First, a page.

Consultancies especially put forward the so-called scenario planning: They analyze how the market might change in the future and develop the adequate operating procedure for any conceivable scenario. In uncertain times, companies have great need for such a look into the future. For instance in the crisis-ridden automotive industry. Major group companies and their suppliers are facing serious changes. "The entire market is going through a time of upheaval", reports Peter von Hochberg, partner and automotive expert at the strategic consultancy Booz & Company. Electric cars require completely new production and business processes. Important raw materials are becoming scarce. Pressures are increasing in politics and society to develop fuel-saving engines. Customers in Asia's growth markets have entirely different expectations in terms of their cars than customers in the established markets. The new developments will offer great potentials – but they also harbor great risks. Anyone falling behind will lose out and be left trailing. "It's our job as consultants to identify such megatrends and show our clients how they can react faster than their competitors with new products or changes in their value added chains", explains von Hochberg.

The trend towards scenario planning is running straight through all sectors of the industry. Consultants are using the instrument in different fields such as product development, financial planning or purchasing, too. For instance, the purchasing specialists at Kerkhoff Consulting analyze long-term risks on their clients' procurement markets. "Scenario planning is gaining in importance as a supplement to the purely operative consultancy business", says Gerd Kerkhoff, founder and managing director of the consultancy. His clients want to know, for example, how secure their supplies might be in ten or twenty years. Will the corporate food group still find cod in the North Sea? What effects will political changes in the various countries have on important suppliers? "In today's global, volatile markets, companies must increase their speed of reaction and detect risks early on", says Kerkhoff: "As consultants, we must be able to provide them with concrete action scenarios in this respect."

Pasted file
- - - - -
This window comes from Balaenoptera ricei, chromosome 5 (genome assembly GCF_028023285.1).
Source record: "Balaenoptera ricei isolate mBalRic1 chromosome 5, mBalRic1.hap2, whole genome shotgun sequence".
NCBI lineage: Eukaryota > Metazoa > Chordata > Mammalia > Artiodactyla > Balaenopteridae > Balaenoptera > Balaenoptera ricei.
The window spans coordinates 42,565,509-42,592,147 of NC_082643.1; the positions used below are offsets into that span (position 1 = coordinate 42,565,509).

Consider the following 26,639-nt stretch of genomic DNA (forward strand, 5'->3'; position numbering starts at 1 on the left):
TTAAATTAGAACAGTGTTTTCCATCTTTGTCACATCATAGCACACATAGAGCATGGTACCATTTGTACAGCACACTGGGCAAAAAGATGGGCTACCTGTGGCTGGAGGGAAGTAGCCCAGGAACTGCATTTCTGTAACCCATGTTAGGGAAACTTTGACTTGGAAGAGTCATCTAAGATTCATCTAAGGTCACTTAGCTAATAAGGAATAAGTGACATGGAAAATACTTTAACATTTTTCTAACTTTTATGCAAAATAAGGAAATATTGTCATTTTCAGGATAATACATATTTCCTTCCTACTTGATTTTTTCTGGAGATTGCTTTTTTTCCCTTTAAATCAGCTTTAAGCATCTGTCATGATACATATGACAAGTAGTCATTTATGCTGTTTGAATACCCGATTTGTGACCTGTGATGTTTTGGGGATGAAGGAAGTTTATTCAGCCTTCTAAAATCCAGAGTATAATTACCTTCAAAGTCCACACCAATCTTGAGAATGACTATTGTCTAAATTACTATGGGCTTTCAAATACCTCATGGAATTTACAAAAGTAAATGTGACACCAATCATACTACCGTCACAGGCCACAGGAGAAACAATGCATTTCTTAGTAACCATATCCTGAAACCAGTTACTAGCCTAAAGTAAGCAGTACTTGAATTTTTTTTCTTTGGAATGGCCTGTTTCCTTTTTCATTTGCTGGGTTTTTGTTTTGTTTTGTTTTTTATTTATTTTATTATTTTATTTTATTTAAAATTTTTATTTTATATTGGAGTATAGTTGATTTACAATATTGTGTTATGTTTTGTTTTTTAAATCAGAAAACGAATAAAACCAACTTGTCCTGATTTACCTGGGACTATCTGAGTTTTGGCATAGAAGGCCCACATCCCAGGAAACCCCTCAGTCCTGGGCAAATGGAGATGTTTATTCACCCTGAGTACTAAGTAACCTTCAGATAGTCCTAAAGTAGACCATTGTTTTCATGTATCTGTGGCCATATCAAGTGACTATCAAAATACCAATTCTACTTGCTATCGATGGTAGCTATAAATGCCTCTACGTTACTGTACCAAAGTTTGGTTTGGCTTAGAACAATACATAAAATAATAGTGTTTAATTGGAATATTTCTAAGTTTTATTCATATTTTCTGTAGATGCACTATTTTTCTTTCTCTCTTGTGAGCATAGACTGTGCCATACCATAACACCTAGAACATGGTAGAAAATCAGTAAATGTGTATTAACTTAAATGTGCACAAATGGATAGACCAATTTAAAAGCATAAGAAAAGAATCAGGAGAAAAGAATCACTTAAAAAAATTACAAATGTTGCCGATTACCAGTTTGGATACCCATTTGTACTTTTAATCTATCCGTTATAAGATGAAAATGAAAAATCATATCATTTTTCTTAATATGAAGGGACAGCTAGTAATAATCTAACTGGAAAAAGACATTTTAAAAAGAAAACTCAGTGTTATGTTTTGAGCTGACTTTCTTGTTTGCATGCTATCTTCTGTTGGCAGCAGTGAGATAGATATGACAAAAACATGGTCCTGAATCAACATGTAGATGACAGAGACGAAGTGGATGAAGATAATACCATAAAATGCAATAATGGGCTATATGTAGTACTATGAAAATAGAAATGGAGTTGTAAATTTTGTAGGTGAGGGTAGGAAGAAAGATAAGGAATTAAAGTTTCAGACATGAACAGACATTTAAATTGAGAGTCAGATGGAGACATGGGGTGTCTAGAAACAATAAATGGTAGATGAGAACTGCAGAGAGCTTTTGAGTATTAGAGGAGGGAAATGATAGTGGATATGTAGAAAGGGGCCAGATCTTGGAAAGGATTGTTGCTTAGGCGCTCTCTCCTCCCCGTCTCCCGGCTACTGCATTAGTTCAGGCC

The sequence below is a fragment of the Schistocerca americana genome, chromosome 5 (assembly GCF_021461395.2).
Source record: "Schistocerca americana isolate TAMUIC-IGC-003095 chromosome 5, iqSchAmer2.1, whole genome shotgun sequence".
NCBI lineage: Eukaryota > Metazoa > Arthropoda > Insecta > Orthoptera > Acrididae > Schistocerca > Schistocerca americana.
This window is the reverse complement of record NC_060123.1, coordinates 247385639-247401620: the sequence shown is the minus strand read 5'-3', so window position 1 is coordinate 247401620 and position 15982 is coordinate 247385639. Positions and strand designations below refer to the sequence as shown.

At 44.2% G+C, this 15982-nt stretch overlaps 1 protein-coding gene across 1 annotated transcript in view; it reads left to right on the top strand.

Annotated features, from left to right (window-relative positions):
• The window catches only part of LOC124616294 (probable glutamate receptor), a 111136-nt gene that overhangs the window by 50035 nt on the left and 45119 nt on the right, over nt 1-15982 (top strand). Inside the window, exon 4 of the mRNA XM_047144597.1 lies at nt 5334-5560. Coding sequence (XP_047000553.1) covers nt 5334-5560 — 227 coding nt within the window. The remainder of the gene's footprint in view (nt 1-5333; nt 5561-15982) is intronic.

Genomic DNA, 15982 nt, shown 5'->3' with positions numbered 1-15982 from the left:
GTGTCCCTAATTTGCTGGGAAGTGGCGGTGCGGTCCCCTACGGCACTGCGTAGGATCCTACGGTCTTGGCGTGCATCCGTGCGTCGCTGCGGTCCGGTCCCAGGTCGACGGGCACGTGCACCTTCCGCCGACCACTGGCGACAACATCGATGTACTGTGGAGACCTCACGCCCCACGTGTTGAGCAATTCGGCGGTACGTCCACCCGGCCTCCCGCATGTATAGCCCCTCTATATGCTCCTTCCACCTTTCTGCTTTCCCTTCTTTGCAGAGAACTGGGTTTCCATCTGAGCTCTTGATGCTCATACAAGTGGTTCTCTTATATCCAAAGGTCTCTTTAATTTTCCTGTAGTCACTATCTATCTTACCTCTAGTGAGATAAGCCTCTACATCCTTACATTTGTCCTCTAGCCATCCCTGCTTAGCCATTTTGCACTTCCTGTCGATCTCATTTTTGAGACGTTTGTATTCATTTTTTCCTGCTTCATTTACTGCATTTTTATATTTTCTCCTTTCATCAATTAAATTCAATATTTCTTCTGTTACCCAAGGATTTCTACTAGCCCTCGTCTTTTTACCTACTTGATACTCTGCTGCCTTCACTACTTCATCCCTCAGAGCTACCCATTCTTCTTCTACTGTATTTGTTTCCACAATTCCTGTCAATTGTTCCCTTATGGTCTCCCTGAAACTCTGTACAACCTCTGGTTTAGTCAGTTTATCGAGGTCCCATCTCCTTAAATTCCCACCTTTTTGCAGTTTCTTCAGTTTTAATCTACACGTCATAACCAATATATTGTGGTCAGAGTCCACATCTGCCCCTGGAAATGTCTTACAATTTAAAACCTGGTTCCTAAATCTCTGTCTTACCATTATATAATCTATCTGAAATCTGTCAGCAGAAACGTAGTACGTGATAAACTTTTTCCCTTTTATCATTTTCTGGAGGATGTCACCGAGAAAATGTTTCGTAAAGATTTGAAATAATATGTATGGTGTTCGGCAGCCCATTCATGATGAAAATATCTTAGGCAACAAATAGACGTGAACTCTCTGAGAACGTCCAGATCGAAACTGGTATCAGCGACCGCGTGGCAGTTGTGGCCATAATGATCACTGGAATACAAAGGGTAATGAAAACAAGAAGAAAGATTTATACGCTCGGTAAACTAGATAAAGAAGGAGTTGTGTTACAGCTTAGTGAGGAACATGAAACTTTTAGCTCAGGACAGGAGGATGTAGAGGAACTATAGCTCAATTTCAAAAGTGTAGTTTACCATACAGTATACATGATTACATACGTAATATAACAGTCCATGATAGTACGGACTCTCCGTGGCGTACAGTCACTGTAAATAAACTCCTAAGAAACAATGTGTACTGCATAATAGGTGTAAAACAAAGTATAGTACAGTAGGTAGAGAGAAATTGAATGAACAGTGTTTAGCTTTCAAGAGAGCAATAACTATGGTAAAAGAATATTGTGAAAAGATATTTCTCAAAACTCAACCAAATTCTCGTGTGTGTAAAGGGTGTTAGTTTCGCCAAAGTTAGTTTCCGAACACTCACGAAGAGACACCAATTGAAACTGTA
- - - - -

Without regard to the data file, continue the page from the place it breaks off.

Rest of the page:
Looking into the future is also rated highly with the financial experts of Horváth Consulting. "Many clients found that they had been flying blind during the crisis, and they don't want to make that mistake again", reports chairman of the board Gaiser. Instead of rigid annual budgets, he thus recommends that companies introduce scenario schedules and more flexible budget planning. "We integrate early warning indicators into management reports and develop stress tests for supply chains." The consultancies' conceptual calculation: By using scenario procedures and risk management, their clients are provided again with a secure planning background. This will fuel the managers' courage. They will dare make again strategic decisions such as mergers and acquisitions, and conquer new business fields and markets. And, in the end, consultants can again expect lucrative contracts.